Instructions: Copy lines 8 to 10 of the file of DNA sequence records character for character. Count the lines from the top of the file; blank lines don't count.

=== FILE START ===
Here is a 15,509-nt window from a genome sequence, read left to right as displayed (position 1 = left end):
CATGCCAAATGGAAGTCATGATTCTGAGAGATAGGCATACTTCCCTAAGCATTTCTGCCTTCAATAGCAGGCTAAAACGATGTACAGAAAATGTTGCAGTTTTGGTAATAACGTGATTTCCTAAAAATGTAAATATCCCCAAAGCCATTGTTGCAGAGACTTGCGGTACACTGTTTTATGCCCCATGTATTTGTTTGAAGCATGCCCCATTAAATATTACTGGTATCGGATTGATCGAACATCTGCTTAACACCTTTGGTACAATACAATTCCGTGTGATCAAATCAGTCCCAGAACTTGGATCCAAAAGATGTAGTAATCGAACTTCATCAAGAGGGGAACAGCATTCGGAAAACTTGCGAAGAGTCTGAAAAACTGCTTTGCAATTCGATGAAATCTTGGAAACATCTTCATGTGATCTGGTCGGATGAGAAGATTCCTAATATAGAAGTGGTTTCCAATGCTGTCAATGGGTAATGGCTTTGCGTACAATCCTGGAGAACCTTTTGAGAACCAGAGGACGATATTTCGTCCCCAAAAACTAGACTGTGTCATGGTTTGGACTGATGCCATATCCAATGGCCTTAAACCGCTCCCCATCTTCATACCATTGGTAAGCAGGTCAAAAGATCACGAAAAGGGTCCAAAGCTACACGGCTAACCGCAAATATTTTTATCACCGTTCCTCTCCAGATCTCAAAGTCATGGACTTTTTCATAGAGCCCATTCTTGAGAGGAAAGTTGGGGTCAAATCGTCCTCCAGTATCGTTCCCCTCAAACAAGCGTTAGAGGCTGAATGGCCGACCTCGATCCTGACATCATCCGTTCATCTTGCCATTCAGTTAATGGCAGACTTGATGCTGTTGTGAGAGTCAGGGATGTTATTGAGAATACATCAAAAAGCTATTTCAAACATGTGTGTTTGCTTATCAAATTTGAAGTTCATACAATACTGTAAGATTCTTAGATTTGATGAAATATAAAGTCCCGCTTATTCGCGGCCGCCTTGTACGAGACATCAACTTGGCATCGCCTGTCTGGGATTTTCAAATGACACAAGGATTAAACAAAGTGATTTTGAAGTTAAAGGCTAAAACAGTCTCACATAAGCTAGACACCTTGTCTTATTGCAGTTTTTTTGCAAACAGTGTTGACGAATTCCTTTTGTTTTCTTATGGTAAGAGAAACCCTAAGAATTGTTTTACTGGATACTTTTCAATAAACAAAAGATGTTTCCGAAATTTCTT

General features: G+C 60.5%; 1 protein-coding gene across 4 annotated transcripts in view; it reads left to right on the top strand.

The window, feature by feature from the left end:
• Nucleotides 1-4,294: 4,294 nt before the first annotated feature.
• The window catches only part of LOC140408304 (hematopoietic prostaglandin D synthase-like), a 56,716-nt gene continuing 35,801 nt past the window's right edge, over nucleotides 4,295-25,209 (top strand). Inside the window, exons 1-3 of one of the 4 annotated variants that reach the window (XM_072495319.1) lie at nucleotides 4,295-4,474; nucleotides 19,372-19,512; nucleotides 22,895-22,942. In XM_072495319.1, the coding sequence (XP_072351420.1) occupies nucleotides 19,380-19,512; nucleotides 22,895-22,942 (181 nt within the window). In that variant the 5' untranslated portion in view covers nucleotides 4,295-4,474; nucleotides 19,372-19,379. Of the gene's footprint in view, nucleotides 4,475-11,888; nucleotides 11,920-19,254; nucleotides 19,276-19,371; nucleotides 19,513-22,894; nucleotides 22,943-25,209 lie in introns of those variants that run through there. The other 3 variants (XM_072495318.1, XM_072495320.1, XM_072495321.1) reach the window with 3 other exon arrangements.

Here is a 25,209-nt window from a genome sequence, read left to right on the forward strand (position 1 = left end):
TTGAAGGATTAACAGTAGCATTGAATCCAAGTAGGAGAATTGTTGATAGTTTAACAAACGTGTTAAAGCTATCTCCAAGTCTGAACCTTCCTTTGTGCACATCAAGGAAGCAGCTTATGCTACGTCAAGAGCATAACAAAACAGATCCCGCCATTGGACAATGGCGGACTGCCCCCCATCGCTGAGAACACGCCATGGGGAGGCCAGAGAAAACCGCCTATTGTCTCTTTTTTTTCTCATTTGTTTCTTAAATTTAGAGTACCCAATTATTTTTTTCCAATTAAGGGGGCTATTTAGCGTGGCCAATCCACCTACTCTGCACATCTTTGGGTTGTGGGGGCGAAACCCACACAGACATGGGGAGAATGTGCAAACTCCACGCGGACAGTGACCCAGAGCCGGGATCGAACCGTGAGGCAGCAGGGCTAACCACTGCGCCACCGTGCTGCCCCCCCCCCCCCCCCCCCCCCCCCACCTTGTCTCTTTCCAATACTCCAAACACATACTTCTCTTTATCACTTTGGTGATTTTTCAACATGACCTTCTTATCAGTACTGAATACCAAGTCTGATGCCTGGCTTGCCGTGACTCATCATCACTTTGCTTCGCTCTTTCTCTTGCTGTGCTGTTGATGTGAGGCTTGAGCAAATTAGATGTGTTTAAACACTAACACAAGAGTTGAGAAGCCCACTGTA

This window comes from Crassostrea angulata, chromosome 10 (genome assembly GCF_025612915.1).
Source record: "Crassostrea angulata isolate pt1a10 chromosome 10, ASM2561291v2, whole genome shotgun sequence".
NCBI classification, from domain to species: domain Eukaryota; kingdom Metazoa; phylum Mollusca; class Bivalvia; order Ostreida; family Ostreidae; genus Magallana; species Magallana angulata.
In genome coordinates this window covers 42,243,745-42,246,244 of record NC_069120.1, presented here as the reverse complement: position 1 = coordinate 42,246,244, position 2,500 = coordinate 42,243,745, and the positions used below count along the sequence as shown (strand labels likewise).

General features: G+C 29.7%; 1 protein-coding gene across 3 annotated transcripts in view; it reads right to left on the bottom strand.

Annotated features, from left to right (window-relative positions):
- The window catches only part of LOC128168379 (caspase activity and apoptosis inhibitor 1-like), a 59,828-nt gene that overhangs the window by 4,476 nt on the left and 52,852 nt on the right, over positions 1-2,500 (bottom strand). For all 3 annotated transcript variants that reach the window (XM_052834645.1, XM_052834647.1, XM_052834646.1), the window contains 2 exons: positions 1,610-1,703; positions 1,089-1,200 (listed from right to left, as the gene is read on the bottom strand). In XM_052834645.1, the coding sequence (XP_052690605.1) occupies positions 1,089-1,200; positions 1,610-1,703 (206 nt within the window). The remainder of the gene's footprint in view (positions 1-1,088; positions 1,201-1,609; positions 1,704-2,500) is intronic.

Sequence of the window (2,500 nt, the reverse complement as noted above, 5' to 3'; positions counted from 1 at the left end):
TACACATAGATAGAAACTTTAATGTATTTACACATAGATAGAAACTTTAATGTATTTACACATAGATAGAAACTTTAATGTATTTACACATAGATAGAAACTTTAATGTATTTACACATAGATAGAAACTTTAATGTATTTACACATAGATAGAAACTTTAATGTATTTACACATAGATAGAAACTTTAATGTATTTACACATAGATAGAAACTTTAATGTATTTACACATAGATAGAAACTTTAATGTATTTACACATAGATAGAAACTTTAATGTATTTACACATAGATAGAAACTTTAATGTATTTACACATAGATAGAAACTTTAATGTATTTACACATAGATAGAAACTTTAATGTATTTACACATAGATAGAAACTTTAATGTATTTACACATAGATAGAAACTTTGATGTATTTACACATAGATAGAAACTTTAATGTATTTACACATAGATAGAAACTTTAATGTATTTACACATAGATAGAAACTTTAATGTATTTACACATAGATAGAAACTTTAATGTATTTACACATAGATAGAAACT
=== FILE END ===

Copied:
TTGAAGGATTAACAGTAGCATTGAATCCAAGTAGGAGAATTGTTGATAGTTTAACAAACGTGTTAAAGCTATCTCCAAGTCTGAACCTTCCTTTGTGCACATCAAGGAAGCAGCTTATGCTACGTCAAGAGCATAACAAAACAGATCCCGCCATTGGACAATGGCGGACTGCCCCCCATCGCTGAGAACACGCCATGGGGAGGCCAGAGAAAACCGCCTATTGTCTCTTTTTTTTCTCATTTGTTTCTTAAATTTAGAGTACCCAATTATTTTTTTCCAATTAAGGGGGCTATTTAGCGTGGCCAATCCACCTACTCTGCACATCTTTGGGTTGTGGGGGCGAAACCCACACAGACATGGGGAGAATGTGCAAACTCCACGCGGACAGTGACCCAGAGCCGGGATCGAACCGTGAGGCAGCAGGGCTAACCACTGCGCCACCGTGCTGCCCCCCCCCCCCCCCCCCCCCCCCCACCTTGTCTCTTTCCAATACTCCAAACACATACTTCTCTTTATCACTTTGGTGATTTTTCAACATGACCTTCTTATCAGTACTGAATACCAAGTCTGATGCCTGGCTTGCCGTGACTCATCATCACTTTGCTTCGCTCTTTCTCTTGCTGTGCTGTTGATGTGAGGCTTGAGCAAATTAGATGTGTTTAAACACTAACACAAGAGTTGAGAAGCCCACTGTA

This window comes from Crassostrea angulata, chromosome 10 (genome assembly GCF_025612915.1).
Source record: "Crassostrea angulata isolate pt1a10 chromosome 10, ASM2561291v2, whole genome shotgun sequence".